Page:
An After-Action Review lays out a structured de-briefing process for analyzing an event. Participants discuss what happened, why it happened, and what can be done better in the future. After-Action Reviews were... more

The agenda is the version of the meeting plan shared with meeting attendees. A meeting agenda may include a list of topics to discuss, a sequence of planned activities, or both. The simplest agendas are formatted as a... more

Agile is a time boxed, iterative approach to work designed to deliver results incrementally from the start of the project, instead of trying to deliver everything all at once at the end. The agile methodology relies on... more

AGM stands for Annual General Meeting: A meeting of the general membership of an organization. AGMs are held by membership associations and large companies with shareholders according to the rules spelled out in the... more

Appreciative Inquiry techniques seek to build on the positive outcomes, successes, and highlights in a situation instead of focusing on how to counteract negative forces. Practitioners recognize that people are... more

Argument Mapping is a technique for graphically breaking down and showing the reasoning (or argument) behind a statement. In a meeting, groups can use Argument Mapping to explore the underlying assumptions behind a... more

Attendance is the act of being present (at a meeting or event, etc.). Attendance is often tracked and reported in meeting records. For some meetings, a predetermined percentage of participants (called a quorum) must be... more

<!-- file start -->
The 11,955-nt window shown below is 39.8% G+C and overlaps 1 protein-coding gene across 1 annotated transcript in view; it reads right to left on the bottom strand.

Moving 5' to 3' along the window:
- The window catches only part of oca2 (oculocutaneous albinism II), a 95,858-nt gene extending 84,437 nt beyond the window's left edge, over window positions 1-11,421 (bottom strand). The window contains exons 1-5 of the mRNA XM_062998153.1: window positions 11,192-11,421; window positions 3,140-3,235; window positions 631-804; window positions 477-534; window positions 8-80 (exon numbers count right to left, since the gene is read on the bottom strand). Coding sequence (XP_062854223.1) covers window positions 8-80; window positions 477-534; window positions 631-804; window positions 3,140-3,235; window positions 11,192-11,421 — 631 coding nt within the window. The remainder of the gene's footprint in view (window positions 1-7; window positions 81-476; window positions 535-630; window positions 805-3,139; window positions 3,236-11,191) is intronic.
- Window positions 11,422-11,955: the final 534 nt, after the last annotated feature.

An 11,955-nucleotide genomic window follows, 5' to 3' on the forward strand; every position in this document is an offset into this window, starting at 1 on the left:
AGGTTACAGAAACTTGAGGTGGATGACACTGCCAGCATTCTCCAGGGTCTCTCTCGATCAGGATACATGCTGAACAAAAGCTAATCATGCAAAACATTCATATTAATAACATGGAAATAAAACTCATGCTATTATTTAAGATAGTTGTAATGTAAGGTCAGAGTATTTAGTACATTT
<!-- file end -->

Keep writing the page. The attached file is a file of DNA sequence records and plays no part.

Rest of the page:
Automated review is a feature in Lucid Meetings that allows meeting participants to view a compilation of action items or notes together in a meeting. For example, a facilitator could set up the last agenda item to... more


Organizers seek to achieve balance in meetings by ensuring people representing differing opinions, perspectives, and interests all have an opportunity to participate. Balance is a requirement for many non-profit and... more

A Board Meeting is a formal meeting of the board of directors of an organization and any invited guests, held at definite intervals and as needed to review performance, consider policy issues, address major problems... more

A board portal is a secure software application or website designed explicitly for the purpose of facilitating communication between directors and the company. The current generation of board portals supports... more

Braindumping refers to brainstorming written down. The term can be used to describe a solo activity, where one person writes down all the ideas they can think of individually, or a group activity where one person writes... more

Brainstorming is a group technique formalized by Alex Osborn in 1939 as a way to generate a lot of ideas quickly in response to a specific problem or question. Traditional brainstorming involves multiple people calling... more